The Australian state of Victoria has announced that it will spend AUD2.6 billion ($1.85 billion) on preparing for the 2026 Commonwealth Games, the hosting rights for which it was awarded last month.

The funding, which was announced yesterday (May 3) as part of Victoria’s broader $5.7-billion 2022 state budget, will be augmented by an additional AUD111 million to support tourism and events.

Victoria had been expected to be named the host of the 2026 Commonwealth Games after a breakdown in discussions between the Commonwealth Games Foundation and Hamilton in Canada, which had for a long time been seen as the favorite, saw the Australian state named the preferred bidder in February.

It won the rights with a bid that will make the Victoria 2026 the first Commonwealth Games to be spread across multiple cities, with hubs in Geelong, Bendigo, Ballarat, and Gippsland.

No dates have yet been confirmed for the games, but they are expected to take place in March of that year to avoid an overlap with the Australian Football League season, which traditionally begins after mid-March.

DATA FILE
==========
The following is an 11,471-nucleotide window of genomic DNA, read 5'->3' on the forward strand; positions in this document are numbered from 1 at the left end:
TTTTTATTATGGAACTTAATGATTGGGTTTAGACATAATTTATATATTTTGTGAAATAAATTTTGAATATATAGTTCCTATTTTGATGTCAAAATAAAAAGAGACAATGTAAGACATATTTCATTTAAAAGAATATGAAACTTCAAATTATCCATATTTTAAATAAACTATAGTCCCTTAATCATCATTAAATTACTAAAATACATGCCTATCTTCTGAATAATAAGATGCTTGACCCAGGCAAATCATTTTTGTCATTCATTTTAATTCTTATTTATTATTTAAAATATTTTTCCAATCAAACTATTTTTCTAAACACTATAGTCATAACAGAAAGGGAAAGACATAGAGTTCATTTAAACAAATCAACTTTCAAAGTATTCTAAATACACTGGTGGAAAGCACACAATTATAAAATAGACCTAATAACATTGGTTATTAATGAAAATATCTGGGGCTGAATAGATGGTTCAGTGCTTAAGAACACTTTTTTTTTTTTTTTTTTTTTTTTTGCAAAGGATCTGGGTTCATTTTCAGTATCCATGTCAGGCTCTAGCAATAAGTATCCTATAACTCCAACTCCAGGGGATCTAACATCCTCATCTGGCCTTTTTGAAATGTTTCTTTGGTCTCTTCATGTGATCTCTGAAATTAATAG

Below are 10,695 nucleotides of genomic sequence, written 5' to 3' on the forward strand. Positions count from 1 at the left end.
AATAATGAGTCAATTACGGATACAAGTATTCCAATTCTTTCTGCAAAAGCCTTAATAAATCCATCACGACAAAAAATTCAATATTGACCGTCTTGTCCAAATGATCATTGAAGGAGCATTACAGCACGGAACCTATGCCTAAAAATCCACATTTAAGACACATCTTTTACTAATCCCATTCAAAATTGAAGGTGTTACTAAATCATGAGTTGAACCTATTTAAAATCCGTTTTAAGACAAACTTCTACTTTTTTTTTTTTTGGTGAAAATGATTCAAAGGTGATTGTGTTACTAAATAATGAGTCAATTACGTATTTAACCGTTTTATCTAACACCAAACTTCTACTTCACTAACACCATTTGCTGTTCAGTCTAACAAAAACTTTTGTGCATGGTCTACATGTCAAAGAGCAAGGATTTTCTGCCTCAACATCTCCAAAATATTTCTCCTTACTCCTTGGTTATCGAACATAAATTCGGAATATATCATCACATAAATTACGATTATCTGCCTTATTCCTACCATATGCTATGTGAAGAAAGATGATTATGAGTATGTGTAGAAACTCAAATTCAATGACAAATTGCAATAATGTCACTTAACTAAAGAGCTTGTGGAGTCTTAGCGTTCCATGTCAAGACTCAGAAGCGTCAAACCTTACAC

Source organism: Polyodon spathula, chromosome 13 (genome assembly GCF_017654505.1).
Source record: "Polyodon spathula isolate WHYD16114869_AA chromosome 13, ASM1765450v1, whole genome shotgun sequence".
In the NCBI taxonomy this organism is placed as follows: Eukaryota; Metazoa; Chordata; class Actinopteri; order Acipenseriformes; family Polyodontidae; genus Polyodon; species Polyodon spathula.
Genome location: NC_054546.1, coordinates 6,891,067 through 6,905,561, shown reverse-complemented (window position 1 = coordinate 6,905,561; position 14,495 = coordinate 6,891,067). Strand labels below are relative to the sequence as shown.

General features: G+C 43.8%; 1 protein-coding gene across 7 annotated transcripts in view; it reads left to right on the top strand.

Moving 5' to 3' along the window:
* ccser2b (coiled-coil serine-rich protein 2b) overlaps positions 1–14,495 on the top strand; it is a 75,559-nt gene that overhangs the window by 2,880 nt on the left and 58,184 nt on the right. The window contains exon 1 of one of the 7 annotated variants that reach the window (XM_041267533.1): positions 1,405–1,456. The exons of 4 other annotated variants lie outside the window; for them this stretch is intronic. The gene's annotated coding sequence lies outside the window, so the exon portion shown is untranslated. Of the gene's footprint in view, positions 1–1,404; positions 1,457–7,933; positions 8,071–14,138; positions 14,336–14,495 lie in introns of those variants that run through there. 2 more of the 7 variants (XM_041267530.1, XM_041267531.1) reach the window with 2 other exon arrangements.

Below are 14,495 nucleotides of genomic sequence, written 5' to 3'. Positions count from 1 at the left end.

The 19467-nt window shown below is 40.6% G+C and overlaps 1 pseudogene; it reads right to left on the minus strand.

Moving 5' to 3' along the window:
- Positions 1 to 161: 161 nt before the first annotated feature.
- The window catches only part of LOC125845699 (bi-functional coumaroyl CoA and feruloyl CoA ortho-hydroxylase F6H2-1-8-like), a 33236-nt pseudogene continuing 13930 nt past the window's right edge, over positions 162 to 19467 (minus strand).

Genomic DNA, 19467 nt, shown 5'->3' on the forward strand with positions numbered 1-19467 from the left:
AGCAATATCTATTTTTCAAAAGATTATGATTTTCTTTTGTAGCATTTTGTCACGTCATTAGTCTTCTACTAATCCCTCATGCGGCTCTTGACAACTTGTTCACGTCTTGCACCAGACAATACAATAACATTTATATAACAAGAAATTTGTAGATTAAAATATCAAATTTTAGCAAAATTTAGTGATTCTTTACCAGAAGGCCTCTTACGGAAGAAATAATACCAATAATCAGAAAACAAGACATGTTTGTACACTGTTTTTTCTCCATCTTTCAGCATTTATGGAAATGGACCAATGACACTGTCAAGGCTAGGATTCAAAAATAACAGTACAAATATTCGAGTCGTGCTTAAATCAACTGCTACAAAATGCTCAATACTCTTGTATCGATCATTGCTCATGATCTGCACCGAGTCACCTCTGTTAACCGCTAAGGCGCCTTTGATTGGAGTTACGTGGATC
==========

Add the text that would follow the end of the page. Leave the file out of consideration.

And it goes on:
The Victorian government has said that it intends to use existing facilities where possible to minimize costs, but state premier Daniel Andrews has also previously said that the game would be used to “create jobs and housing and infrastructure that will deliver for the long term.”

That has been borne out in the budget, which includes money for housing, new sports infrastructure, and tourism programs and facilities improvement.

Following the games, the athlete villages in each of the four cities will be adapted for use as social and affordable housing, while a process is also being set up via which for local councils, bodies, businesses, and cultural organizations to submit suggestions for spending.

Victoria 2026 is expected to generate over AUD3 billion for the regional economy and create more than 7,500 jobs in total (600 before, 3,900 during, and 3,000 afterward).

Mary-Anne Thomas, minister for regional development, said: “The games will deliver more housing and other legacy infrastructure that will really boost regional and rural Victoria for decades to come.”

Thomas added that she did not expect the figure to be surpassed and that a more detailed breakdown of the funding would be announced in due course.